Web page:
What is a Dungeon Starter?
Dungeon Starters are a form of GM prep for running the first session of a Dungeon World game. Dungeon Starters don’t dictate plot, they’re not Fronts (you write those after the first session), and they don’t replace the GM playbook. They are for those times when you want to just sit down and start a game right then. Dungeon Starters provide a unified flavor to your prep but, when you get down to it, they are really just an unordered cloud of blanks and hooks with some appropriate moving parts to make sure the players don’t catch you with nothing interesting to say. Dungeon Starters are made up of questions, impressions, custom moves, items and services, spells, and monsters (among other things).
Here are some that I've written:
Here are some that others have written:
How do you use one?
Lay out the playbooks for the players to choose from. While they’re making their selection, read through the Dungeon Starter to fill your mind with the flavor of the setting and get your creative juices flowing. Once players start to look like they’re finishing up with their character sheets, it’s time for the questions. You can totally ask the questions of the group but pointing to the players, one at a time, and asking them the questions individually can add some punch. Once you’ve asked a question, follow up with further questions and get players to present the character they’ve been working on. Once you’re ready to start playing, pull from the impressions and custom moves to frame scenes, fill them with the monsters and spells and things. Remember, players' answers are much more important than unspoken prep.
Why do they work?
So, how do you prep for a game where players can write in or out anything you might have prepared by the way they answer some questions? Dungeon starters work because they start out with a set of loaded questions. Those questions each establish facts about the setting that all the other details can hang on. If the first question asks, “What’s the worst thing about wading through Desanani swamps?” then you know you can plan some cool swamp leeches and write some moves about the swamp flies. You can make some haunted reed flutes and mud molding spells and be fairly sure you’ll have an opportunity to get them in the fiction because we already know the players are in a fantastisiful swamp. You won’t use all of the elements of a Dungeon Starter in play but you will have your choice of thematically appropriate elements to insert when you need them. You can also use Dungeon Starters over again and end up with a totally different story.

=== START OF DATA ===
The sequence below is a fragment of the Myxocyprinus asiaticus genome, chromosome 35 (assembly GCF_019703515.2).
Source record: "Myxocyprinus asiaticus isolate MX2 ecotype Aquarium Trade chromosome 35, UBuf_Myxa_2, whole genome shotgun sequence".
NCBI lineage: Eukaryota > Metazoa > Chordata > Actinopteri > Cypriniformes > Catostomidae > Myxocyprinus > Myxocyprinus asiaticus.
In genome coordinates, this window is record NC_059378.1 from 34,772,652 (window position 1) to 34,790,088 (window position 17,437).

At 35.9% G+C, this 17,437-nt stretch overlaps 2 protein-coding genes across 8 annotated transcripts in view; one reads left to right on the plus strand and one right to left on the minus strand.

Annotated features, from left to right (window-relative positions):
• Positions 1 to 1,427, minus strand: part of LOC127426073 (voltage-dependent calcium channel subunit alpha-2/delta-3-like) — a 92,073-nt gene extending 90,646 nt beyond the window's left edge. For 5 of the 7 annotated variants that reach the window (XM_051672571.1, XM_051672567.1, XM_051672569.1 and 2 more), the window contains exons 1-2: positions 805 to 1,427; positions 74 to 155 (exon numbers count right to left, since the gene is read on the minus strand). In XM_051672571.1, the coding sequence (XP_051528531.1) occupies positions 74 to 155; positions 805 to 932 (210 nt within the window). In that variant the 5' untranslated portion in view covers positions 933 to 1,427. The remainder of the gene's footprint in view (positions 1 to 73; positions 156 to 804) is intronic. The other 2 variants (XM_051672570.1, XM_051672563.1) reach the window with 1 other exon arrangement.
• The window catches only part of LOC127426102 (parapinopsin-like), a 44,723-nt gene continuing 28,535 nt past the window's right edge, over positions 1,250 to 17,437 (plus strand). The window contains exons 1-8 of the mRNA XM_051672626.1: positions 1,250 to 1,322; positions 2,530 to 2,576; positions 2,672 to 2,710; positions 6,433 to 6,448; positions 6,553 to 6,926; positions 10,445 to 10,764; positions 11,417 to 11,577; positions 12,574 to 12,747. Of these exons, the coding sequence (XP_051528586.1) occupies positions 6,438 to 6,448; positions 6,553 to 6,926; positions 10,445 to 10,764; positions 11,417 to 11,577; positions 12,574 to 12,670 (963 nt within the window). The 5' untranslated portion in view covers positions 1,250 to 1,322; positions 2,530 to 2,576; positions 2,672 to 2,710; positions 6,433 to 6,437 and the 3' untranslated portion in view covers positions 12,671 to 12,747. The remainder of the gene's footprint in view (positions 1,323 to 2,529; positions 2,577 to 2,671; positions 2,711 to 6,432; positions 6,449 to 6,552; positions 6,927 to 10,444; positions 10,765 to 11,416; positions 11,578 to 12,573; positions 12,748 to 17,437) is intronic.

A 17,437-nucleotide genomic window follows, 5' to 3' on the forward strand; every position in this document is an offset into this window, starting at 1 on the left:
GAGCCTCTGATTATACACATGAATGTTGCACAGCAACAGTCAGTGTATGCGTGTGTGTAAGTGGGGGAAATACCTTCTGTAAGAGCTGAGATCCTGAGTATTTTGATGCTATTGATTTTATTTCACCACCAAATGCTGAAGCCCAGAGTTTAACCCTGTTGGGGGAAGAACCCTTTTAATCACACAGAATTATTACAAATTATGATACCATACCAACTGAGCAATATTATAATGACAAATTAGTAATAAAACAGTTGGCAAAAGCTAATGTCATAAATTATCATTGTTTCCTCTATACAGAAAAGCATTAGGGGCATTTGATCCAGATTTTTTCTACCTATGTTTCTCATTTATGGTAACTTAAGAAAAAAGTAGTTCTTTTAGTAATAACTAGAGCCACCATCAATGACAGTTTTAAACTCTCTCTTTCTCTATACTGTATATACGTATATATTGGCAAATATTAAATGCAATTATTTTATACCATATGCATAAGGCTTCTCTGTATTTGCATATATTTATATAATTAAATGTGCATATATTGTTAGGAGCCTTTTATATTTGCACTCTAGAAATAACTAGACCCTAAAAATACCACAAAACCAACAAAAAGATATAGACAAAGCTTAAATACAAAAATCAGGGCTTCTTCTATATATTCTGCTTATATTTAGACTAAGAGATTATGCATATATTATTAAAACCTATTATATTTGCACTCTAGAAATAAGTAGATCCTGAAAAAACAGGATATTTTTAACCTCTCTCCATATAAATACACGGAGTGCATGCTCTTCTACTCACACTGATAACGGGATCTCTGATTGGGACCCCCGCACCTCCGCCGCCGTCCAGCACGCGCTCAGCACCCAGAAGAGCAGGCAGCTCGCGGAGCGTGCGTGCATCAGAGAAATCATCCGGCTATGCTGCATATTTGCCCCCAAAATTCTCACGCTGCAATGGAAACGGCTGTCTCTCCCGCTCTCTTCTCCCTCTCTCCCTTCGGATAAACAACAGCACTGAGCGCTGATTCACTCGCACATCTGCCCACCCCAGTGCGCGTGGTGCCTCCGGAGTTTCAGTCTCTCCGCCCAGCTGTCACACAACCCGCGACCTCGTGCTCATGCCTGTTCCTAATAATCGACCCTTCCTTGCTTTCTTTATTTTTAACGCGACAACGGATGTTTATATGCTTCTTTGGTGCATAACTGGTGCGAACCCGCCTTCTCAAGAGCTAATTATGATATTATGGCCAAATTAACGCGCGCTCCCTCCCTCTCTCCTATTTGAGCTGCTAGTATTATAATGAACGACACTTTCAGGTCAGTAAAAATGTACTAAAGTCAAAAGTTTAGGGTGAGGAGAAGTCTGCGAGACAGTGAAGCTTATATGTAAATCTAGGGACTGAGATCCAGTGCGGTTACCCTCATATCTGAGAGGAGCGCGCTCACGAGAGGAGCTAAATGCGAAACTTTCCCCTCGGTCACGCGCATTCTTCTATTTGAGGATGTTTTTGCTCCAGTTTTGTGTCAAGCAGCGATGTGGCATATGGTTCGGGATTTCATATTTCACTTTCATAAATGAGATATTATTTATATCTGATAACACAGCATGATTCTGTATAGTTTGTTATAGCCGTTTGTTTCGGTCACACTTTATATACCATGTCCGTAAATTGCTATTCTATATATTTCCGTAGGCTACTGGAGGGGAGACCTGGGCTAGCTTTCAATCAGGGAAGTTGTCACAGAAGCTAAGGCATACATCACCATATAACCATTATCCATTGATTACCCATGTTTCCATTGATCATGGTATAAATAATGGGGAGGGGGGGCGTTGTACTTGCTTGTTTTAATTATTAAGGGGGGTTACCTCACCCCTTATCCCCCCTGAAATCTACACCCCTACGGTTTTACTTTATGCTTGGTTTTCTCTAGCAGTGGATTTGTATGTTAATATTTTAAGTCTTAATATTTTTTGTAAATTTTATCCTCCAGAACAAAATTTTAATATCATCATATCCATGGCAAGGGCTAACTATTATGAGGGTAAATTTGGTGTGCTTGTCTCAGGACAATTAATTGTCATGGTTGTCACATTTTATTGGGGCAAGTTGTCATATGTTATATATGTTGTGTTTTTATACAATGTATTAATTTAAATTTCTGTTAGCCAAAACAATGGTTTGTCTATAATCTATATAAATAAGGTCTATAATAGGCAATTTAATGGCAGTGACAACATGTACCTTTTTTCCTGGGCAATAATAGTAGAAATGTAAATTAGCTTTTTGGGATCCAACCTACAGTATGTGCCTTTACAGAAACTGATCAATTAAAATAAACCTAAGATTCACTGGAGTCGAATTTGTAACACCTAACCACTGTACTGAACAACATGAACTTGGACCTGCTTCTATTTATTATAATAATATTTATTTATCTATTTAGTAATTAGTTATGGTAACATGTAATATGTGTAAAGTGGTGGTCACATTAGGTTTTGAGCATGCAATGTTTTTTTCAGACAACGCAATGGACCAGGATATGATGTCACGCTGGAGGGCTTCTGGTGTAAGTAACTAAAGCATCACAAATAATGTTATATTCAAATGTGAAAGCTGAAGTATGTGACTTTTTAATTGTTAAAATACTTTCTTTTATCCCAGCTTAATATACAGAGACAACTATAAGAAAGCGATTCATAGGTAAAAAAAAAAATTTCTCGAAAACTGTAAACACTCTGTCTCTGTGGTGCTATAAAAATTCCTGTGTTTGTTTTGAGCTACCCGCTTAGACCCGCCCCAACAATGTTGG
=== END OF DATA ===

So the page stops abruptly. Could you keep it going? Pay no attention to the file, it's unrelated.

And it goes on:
Writing your own...
Creating your own Dungeon Starters is a good way to prep for running the first session of your Dungeon World game. They steep your brain in fantasy and adventure and help you condense and refine your ideas. To write your own Dungeon Starter, start with the Blank Dungeon Starter sheet. Think about the kind of world you want to play in and the kinds of stories you want to tell there. I find that I get the best results when I come up with three general types of stories that I want to tell and then combine them. For example, you could write a mashup of sinking cities, the rivalries of ancient families, and a small 'e' exodus. Next, write down all the things that come to mind for each type of story and then pare it down to about 20 impressions – that seems to be the magic number. Because you'll be starting the adventurers off in media res, write questions that are loaded with the key setting details. Look to write questions that could lead to any of the impressions you wrote down and write at least one question for each player. Consider the types of things, services, spells, and monsters that could tie those stories together. Remember, everything you add to your Dungeon Starter is a chance to reinforce the themes and setting of your world. Write custom moves to address local effects, stunts players might want to try, and situations you'd like to put them in. Use this opportunity to stretch the rules in interesting and unexpected ways. Finally, find or create some evocative art to flesh out your Dungeon Starter – not only is it a nice touch but you may find yourself drawing from the pictures in play.
A note on maps: I, for one, really like generating maps as part of play rather than prep, I may be alone in this. If you want to draw up some maps to go along with your dungeon starter, consider drawing 2-3 maps of specific rooms, buildings, or locations you can lay out for the players rather than the whole 'dungeon'.
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